When Tree-Range birds are adults, they are loaded and sent to a processing facility east of Rochester. But before they are shipped, the birds are prepared a special drink for their last three days containing non-homogenized vinegar, garlic, onions, sage and Saint-John's-wort with "a hint of peppermint."
Haslett-Marroquin gave several reasons for this practice: pre-flavoring from the sage, peppermint and vinegar; parasite discharge from the garlic and onions; intestine cleanse from the garlic, onion and vinegar; a calming effect from the Saint-John's-wort, which reduces their appetite when food is cut back before loading.
"Regenerative poultry requires a full connection with the cycles of life. Those connections are what allows us to partake in the cycles of life with spiritual integrity," Haslett-Marroquin said.
Haslett-Marroquin picked chickens as the first livestock to be raised in the regenerative system because he said nowhere in the world prohibits eating them. While cultures throughout the globe forbid eating certain animals such as cows or pigs, chicken soup is the recommended dish everywhere in the world for people feeling unwell.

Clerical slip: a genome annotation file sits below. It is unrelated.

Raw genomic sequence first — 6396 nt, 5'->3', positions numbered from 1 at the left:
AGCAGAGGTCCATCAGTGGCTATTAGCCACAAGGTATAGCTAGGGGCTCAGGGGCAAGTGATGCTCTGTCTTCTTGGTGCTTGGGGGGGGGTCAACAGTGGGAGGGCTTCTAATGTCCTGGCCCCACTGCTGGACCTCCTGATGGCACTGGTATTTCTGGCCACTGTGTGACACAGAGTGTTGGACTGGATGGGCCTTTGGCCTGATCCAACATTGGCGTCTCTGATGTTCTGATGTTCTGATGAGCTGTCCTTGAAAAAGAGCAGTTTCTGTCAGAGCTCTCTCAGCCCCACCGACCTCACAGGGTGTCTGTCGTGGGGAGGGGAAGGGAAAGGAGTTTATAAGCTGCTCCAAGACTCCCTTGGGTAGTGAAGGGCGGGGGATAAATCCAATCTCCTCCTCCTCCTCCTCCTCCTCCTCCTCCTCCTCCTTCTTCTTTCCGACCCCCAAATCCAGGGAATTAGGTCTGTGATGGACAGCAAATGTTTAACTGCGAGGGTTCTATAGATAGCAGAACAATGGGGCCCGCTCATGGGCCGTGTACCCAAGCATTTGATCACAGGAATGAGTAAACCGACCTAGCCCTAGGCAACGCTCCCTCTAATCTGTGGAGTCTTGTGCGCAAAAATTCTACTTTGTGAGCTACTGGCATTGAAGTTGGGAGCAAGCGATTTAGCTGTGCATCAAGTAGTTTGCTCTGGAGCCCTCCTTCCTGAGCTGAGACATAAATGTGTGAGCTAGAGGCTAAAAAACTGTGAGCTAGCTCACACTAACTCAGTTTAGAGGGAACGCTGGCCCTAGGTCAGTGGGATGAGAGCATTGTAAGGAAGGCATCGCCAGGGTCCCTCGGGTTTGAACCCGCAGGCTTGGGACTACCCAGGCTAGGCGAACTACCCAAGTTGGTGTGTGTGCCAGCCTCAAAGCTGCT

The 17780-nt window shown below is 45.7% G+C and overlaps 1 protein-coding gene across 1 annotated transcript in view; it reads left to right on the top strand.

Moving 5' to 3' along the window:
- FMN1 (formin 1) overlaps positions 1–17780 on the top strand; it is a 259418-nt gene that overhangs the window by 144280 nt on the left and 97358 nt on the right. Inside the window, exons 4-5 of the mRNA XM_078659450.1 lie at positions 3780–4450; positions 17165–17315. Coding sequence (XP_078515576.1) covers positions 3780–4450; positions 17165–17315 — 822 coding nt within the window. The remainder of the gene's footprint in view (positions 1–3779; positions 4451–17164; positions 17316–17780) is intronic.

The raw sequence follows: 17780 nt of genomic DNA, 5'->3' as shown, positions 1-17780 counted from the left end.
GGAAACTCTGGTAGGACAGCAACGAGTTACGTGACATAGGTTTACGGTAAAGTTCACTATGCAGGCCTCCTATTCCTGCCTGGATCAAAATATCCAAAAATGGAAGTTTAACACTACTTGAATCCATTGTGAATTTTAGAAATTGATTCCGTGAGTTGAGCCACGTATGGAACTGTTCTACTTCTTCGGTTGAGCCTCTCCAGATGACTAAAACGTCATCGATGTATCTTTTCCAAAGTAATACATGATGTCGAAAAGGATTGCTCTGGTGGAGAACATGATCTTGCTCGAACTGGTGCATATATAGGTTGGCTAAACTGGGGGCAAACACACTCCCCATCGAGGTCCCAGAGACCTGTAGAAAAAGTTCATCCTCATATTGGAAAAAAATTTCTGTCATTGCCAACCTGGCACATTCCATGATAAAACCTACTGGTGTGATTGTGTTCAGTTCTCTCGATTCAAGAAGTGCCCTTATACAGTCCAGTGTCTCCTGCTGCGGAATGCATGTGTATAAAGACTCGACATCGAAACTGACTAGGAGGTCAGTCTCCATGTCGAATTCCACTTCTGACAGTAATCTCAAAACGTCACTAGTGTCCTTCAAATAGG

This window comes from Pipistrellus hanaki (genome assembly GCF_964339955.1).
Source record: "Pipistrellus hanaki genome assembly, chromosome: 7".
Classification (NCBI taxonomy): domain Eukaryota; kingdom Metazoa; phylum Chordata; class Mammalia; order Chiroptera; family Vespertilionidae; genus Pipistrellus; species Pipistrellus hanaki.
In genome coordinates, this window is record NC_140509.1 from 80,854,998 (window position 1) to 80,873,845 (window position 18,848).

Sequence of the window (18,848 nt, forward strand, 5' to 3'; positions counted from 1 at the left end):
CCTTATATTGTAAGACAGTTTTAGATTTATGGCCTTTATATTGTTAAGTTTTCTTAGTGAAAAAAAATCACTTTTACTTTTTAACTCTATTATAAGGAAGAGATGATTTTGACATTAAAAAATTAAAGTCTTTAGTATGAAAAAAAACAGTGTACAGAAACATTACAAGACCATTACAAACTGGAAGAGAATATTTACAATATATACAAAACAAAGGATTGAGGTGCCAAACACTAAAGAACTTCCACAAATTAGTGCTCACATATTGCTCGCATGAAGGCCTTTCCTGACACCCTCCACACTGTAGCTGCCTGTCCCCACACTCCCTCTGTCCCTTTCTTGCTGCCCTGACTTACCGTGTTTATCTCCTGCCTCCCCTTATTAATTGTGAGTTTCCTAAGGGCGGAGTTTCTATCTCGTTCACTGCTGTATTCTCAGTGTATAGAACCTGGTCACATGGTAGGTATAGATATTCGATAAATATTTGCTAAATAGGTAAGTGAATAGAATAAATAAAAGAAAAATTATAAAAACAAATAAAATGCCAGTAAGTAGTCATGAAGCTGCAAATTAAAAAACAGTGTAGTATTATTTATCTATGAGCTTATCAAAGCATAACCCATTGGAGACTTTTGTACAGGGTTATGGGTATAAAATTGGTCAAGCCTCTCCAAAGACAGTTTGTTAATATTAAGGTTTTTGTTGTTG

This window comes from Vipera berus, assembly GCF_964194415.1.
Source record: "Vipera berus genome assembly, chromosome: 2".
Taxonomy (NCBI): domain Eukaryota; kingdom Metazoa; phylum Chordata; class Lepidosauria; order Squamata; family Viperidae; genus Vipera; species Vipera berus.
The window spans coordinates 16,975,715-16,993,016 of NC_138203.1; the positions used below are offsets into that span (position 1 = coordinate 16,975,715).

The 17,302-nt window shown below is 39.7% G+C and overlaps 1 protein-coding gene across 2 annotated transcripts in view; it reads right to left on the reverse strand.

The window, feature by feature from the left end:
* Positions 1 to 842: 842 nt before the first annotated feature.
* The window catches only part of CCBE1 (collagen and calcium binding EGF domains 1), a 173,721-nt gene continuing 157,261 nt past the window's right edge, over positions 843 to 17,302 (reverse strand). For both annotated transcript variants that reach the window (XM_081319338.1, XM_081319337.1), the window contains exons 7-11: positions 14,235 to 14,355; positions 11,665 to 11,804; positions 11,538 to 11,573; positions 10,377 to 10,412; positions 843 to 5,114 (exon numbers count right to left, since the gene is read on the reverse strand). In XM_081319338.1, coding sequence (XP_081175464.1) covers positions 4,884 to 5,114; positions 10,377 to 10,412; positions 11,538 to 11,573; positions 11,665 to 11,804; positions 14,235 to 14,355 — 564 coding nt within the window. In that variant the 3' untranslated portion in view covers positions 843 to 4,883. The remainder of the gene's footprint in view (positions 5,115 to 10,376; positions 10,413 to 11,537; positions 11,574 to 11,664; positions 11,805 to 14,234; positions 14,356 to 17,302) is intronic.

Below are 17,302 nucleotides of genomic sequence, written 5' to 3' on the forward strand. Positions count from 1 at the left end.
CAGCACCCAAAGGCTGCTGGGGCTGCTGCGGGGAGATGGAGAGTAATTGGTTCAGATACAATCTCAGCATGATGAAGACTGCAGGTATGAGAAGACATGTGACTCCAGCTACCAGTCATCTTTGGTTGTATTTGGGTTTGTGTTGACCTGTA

"If we are going to make a global impact at a system level, we needed to pick something that is common to everybody," said Haslett-Marroquin.
Chickens are ideal for the small amount of land at regenerative farms in the system, and compared to the year it takes in producing cows or pigs, the economic cycle in raising chickens is small.
"If you make a mistake (in raising chickens), within 65 days you can correct your mistake," said Haslett-Marroquin. "And you can grow and learn, and do this three or four times a year."
Haslett-Marroquin said for a big flock, which is about 1,500 chickens, it takes farmers around one and a half hours a day to take care of them. He described taking care of his own flock on just under one acre of land that morning before the tour. He had a 7:30 a.m. meeting on his schedule, and went outside at 7:10 — he harvested feed, brought it to the flock and moved the feeders to a new area, all in 20 minutes.